Fresh and sparkling at the DPAG this week is Yayoi Kusama’s The Obliteration Room, or polka dot madness, as I prefer to think of it. This exhibition takes the form of a domestic interior - a house complete with living room, study, kitchen, and Kmart-worthy chic décor. The only difference between this gallery space and your typical studio apartment is that on opening day everything was completely white, as though flooded with fifty tins of whitewash. Here is where the polka dots come in.
Approaching the gallery space on the second day of the exhibition, I was asked by a friendly gallery host if I would care for a sheet of bright and colourful polka dot stickers. Forever a five-year-old, how could I refuse? The idea of The Obliteration Room is to cover the space and its contents in stickers, transforming the once-white room into an ‘obliterated’ space of colour and dottiness. Already the room was covered with masses of polka dots like oversized confetti.
A novelty for viewers, but the same old story for Yayoi Kusama, whose work throughout her career has revolved around these captivating, brightly coloured dots. A Japanese artist, Kusama’s work rose to prominence in the ’50s and ’60s. She is a treasured artist both in Japan and globally, receiving the title of Person of Cultural Merits in 2009 and exhibiting in major cities worldwide. To have her work featured in Dunedin is incredible, to say the least.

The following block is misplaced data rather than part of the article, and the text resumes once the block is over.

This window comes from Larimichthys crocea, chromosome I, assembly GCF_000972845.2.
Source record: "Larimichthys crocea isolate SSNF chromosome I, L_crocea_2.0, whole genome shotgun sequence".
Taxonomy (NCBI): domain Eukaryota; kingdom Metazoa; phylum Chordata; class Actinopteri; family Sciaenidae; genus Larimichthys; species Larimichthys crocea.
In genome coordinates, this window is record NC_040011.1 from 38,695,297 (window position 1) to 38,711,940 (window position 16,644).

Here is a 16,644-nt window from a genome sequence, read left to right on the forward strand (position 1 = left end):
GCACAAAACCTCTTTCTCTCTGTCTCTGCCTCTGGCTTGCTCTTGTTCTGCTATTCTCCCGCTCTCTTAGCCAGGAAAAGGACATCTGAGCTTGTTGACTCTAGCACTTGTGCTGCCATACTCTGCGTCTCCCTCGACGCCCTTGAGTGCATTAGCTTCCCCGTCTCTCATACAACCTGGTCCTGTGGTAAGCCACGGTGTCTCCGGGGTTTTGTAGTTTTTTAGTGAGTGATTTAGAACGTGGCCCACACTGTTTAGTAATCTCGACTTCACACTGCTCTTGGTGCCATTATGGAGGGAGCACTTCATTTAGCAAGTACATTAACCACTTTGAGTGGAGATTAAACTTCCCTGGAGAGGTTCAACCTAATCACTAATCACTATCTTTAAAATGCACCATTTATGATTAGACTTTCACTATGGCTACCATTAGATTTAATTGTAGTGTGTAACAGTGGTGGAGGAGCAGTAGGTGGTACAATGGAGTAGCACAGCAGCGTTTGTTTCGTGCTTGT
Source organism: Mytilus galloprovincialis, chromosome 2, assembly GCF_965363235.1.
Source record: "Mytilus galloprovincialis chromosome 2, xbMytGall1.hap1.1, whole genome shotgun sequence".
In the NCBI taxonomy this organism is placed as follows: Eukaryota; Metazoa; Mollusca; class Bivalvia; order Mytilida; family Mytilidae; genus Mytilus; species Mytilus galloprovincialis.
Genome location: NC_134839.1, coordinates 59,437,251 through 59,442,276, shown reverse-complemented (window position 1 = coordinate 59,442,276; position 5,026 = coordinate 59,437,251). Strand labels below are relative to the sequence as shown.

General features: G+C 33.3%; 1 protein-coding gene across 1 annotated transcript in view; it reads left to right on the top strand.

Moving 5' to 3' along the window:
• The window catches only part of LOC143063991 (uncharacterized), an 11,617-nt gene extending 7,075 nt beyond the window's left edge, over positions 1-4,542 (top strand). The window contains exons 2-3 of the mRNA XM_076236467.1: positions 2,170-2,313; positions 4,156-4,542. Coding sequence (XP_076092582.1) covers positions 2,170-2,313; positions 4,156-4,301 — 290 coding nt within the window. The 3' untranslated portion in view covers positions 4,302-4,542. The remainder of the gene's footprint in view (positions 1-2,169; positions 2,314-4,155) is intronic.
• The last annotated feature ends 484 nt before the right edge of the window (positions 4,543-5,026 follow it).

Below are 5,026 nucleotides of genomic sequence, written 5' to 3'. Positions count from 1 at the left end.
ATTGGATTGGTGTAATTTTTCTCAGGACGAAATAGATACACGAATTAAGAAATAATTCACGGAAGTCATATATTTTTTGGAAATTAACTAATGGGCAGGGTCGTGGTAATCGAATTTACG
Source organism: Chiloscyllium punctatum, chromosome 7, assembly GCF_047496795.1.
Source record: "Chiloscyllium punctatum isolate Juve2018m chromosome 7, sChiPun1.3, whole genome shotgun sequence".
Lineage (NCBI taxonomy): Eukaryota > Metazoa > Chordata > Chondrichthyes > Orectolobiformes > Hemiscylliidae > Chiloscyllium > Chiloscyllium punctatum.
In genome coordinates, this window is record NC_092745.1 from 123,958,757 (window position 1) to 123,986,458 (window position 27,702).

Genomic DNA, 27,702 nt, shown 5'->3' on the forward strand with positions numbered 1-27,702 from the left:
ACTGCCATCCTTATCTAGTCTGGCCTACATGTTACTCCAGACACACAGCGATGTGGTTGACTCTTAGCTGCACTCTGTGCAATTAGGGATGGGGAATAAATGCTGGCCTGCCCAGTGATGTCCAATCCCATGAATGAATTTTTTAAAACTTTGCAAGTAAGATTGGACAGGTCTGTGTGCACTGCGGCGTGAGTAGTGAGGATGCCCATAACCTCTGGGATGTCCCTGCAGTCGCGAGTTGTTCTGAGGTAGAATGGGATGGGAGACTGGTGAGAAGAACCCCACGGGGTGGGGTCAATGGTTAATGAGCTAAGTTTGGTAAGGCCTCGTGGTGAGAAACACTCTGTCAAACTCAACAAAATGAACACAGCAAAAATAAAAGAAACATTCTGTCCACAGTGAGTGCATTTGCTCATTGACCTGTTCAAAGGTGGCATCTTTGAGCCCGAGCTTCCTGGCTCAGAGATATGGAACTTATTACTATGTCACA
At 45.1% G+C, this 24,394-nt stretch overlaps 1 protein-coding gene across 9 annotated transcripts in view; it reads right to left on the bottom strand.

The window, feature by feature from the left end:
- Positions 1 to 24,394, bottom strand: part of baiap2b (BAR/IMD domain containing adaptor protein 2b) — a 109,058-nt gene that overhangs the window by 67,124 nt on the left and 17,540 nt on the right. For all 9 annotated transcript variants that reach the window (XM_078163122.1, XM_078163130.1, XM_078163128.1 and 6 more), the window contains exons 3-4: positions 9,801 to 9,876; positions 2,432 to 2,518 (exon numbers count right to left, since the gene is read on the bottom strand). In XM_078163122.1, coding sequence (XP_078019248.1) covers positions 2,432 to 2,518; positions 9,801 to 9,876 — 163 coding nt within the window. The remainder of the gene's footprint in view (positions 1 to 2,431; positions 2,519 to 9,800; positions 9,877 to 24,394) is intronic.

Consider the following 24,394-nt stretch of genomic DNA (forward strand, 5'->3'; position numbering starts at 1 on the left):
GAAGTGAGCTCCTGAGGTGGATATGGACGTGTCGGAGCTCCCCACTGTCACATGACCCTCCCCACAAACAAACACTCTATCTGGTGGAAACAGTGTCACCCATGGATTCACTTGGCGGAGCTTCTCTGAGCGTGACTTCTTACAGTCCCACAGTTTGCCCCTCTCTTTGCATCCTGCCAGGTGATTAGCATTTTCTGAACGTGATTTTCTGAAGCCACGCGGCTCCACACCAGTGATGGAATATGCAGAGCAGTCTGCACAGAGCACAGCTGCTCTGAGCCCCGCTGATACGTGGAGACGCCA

While the vast majority of art exhibitions are there to be looked at and contemplated, Kusama’s work demands participation, interactivity, and collaboration. This is an artwork which you must walk through and explore, opening the refrigerator door, laughing at the tiny alligator heads hidden inside the teacups. The brightly coloured stickers can be placed anywhere—on the walls in random arrangements or smiley faces; or on the objects themselves, turning white bananas into curves of colour, or replacing the blank TV screen with circles of red, blue, and yellow.
Children thrive in exhibitions like this. While visiting, one little dude screamed “This is the best exhibition EVER!” while his sister sped around, locating all the obscure nooks and crannies where polka dot stickers could be placed —“They even go in the FRIDGE, Mum!” And this enthusiasm is infectious. You can’t help but smile in this exhibition – it would be like watching the Wiggles while frowning, or refusing to join in on the biggest colouring book Dunedin has to offer.